Daniel Strauss

Daniel Strauss is a reporter for Talking Points Memo. He was previously a breaking news reporter for The Hill newspaper and has written for Politico, Roll Call, The American Prospect, and Gaper's Block. He has also interned at Democracy: A Journal of Ideas and The New Yorker. Daniel grew up in Chicago and graduated from the University of Michigan with a B.A. in History. At Michigan he helped edit Consider, a weekly opinion magazine. He can be reached at daniel@talkingpointsmemo.com.

Articles by Daniel

Former San Diego City Councilman Carl DeMaio (R) announced on Tuesday that he not run for mayor of San Diego and instead continue his campaign for Congress.

"Today, I reaffirm my commitment to be San Diego's voice in the U.S. congress," DeMaio said at a press conference.

DeMaio's announcement means he sticking with his challange against Rep. Scott Peters (D-CA), considered one of the most vulnerable Democratic congressmen in the country. He had previously been believed to be planning to run for mayor after San Diego Mayor Bob Filner (D) left the office. 

DeMaio previously challenged Filner but lost in a runoff in November.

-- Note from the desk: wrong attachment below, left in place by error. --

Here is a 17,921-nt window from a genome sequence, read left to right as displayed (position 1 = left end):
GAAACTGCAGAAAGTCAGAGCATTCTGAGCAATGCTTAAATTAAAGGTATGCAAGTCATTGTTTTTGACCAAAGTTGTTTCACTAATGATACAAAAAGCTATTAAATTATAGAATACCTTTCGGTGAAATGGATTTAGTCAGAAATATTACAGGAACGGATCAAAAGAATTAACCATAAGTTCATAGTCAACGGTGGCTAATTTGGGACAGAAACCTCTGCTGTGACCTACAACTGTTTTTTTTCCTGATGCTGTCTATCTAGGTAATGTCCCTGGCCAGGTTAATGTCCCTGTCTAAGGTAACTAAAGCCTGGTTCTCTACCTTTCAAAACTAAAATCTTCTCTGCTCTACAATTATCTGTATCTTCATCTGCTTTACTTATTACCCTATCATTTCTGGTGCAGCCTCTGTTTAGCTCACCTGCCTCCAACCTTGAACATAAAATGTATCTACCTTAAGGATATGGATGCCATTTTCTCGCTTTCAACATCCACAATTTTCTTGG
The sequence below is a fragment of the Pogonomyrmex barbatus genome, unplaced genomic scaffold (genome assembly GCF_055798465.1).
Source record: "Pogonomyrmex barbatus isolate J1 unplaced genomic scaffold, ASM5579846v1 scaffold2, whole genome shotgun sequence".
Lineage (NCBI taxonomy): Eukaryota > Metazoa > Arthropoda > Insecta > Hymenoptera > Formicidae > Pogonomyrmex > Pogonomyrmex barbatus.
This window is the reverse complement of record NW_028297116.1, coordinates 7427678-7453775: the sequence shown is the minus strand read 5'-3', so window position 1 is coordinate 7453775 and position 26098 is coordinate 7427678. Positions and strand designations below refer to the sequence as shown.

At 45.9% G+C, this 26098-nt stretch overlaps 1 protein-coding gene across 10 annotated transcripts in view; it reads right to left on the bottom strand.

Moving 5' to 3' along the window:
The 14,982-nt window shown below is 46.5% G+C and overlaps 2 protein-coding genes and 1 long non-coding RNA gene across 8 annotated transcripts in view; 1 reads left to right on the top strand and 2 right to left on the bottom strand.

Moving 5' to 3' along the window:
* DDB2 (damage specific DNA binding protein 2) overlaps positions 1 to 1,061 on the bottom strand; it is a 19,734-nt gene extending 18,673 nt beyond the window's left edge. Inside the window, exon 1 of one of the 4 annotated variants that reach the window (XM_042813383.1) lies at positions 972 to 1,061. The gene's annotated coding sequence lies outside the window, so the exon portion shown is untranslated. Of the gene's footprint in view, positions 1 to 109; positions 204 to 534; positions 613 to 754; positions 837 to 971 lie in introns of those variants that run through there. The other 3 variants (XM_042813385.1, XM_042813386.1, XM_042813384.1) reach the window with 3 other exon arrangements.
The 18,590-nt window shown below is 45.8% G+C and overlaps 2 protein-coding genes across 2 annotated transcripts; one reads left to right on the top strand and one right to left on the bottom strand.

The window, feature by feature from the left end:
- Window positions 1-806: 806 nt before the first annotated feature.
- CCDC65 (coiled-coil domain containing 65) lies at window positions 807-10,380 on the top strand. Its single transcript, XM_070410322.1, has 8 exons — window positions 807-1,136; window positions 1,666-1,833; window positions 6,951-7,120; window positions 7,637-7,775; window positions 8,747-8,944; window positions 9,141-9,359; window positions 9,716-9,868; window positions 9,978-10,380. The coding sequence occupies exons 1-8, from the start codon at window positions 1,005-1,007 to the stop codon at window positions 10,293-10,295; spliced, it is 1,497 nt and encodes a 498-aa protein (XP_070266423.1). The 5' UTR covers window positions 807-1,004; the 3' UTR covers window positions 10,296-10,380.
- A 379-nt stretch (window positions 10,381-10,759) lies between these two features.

President Barack Obama has some work to do to recover from his past mistakes on Syria, Rep. Paul Ryan (R-WI) said in a short statement on Tuesday, offering no indication whether he would support military intervention in the country.

"The President has some work to do to recover from his grave missteps in Syria," Ryan said. "He needs to clearly demonstrate that the use of military force would strengthen America's security. I want to hear his case to Congress and to the American people."

Ryan's statement comes as Obama meets with top lawmakers to rally support for taking military action in Syria in response to chemical weapons use there. On Tuesday Obama and Vice President Joe Biden met with Republican and Democratic congressional leaders as well as the chairs of relevant committees to discuss action in Syria.

Texas Gov. Rick Perry (R) and Missouri Gov. Jay Nixon (D) are in what may be the most heated spat between one governor trying to poach companies from the other governor's state.

In the last week of August, Perry aired radio ads and made an appearance in Missouri, apparently to capitalize on Nixon's decision to veto a bill halving the state's corporate tax rate lowering its income tax.